The Founding of the Society
The Biological Society of Tokyo, the forerunner to the Zoological Society of Japan, was founded on October 20, 1878, much earlier than academic societies for other basic sciences.The Meiji (1868–1912) pioneers who founded the Society did so by proactively incorporating modern Western zoology based on elementary knowledge of the natural sciences of the Edo period (1603–1867).
In 1885, the Society changed its name to the Zoological Society of Tokyo.It began publishing a journal of zoology in 1888 and then a zoological bulletin in European language journals in 1897.
In this way, zoologists exerted unparalleled effort in shaping the Society in its early days while studying the latest trends in Western zoology.These efforts later served as major contributions to the basic structure for producing creative research in the world of Japanese zoology.Further, as many universities were founded from the Taisho period (1912–1926) to the beginning of the Showa era (1926–1989), new departments of zoology were established, and the number of zoologists grew.
This new wave of zoology study also advanced the modernization of content in the field as well as the differentiation of various specializations, such as taxonomy, embryology, physiology, morphology, genetics, and ecology.
In 1923, the Society changed its name again to the Zoological Society of Japan.
In 1929, the Society held an event to commemorate the 50th anniversary of its founding.
However, as the Second Sino-Japanese War erupted and expanded into the Pacific Theater of World War II, the existence of academic societies for basic sciences hung in the balance.During this period, zoologists who loved animals and zoology endured many hardships.
Amid these hardships, they continued to gather research material, devised research methods, held fast to their beliefs, and poured their blood and sweat into maintaining the Society.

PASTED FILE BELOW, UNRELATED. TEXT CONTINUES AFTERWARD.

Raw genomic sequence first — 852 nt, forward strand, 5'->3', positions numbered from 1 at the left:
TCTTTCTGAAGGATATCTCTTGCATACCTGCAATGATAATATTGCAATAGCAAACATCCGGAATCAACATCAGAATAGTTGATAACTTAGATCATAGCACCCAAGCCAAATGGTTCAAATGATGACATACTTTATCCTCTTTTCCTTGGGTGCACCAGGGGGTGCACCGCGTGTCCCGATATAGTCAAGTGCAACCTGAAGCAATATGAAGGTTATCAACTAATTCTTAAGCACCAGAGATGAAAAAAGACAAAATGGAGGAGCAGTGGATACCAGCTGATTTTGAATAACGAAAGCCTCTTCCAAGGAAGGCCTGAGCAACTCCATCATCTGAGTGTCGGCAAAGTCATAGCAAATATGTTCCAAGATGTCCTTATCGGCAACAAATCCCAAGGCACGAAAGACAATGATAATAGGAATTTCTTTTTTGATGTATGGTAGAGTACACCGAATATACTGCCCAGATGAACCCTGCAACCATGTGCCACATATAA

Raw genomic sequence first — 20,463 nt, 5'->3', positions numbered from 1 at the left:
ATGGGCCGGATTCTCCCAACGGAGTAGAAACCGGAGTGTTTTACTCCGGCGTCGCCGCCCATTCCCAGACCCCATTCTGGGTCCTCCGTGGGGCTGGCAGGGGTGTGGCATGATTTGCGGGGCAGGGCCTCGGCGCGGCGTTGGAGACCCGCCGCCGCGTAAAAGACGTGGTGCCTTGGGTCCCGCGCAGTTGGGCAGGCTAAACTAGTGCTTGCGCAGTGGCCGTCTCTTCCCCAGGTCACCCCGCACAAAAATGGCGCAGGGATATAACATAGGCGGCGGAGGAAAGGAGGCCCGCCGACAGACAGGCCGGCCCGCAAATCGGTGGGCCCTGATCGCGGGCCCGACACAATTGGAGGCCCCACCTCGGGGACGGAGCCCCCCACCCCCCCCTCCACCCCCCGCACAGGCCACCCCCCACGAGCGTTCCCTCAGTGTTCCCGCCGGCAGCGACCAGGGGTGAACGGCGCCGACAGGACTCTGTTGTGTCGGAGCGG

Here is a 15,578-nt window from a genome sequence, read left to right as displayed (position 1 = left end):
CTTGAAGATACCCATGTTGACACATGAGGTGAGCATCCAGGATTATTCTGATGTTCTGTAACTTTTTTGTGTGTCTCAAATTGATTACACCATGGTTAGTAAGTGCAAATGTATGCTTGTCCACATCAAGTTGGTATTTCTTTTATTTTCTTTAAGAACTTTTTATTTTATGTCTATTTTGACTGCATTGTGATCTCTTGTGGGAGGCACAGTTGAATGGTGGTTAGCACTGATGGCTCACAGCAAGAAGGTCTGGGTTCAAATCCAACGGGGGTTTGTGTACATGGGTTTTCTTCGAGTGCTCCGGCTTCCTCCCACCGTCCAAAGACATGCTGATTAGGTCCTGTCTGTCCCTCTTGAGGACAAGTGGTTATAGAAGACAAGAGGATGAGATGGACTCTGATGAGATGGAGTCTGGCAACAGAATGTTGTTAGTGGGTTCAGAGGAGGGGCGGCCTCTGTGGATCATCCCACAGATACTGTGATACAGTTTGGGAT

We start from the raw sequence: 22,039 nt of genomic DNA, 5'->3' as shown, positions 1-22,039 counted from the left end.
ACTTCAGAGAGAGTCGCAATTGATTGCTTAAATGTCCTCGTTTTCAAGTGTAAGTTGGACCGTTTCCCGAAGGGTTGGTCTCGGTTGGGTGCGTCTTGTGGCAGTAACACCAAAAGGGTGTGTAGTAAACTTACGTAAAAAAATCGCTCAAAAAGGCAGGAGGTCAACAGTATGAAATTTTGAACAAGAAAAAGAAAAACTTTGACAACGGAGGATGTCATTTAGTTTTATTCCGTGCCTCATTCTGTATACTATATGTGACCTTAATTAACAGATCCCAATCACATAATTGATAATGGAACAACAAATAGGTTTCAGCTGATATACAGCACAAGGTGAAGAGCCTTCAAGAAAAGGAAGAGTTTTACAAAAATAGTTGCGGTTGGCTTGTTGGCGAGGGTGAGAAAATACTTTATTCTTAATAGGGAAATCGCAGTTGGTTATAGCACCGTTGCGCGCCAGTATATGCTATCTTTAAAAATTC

In 1939, the Zoological Society of Japan Award was established and, despite the ongoing war, was awarded to Society members Soichi Fukuda and Toshijiro Kawamura.After the war, the efforts of Fukuda and Kawamura were rewarded when they were honored with the Japan Academy Prize.
The Society after World War II
Following World War II, enrollment in the Society grew to more than 1,000 members.
In addition, the founding of new-system universities stoked interest in zoology among the young generation, leading to an expansion in the quality and quantity of researchers.
In 1954, the commemorative event for the 75th anniversary of the Society's founding served as an opportunity for rapidly increasing the Society's membership.Meanwhile, the rise of molecular biology and biochemistry, symbolized by Watson and Crick's discovery of the double helix structure of DNA, had a major effect on the Society, steering the direction of its research.
As Japan began a period of high-level growth in the early 1960s, the Society came to be involved with environmental, resource and population, and energy issues.Exploration also began in research fields related to chemistry, biochemistry, medicine, agriculture, and engineering.
This period likewise saw the founding of the Biophysical Society of Japan, Japanese Society of Developmental Biologists, Japan Society for Comparative Endocrinology, and Japan Society for General and Comparative Physiology (currently the Japanese Society for Comparative Physiology and Biochemistry).Consequently, research became more specialized, and a deeper class of researchers emerged to handle this specialization.
After the 100th Anniversary of the Society
At the event commemorating the 100th anniversary of the Society's founding in 1979, then-president Nobuo Egami stated in his opening address that the Zoological Society of Japan should respect the tradition of zoology, maintain the status of zoology as a natural historical academic discipline, extend support to developing new science, and strive for harmonious development in zoology. These remarks demonstrate the rationale of the Society and express its goals precisely.
On June 29, 1993, after years of earnest petition, the Zoological Society of Japan was certified as an incorporated association.
The committee activities of the Society then increased unprecedentedly; in addition, in accordance with the wishes of many committee members, biology was added as a major in Class One national civil service examinations.Meanwhile, as many people in the life sciences have mastered molecular biological techniques, the elucidation of the diversity of biological species, currently said to number in the tens of millions to the billions, has come into focus as the next major theme in the world of biology.
The Society has proposed for and is currently devoting itself to the realization of a large-scale project called "Gaialist 21." This project aims to accumulate comprehensive records of all living systems by analyzing and preserving their genomes, DNA, cells, and gametes.
On July 2, 2012, the Zoological Society of Japan became a public interest incorporated association.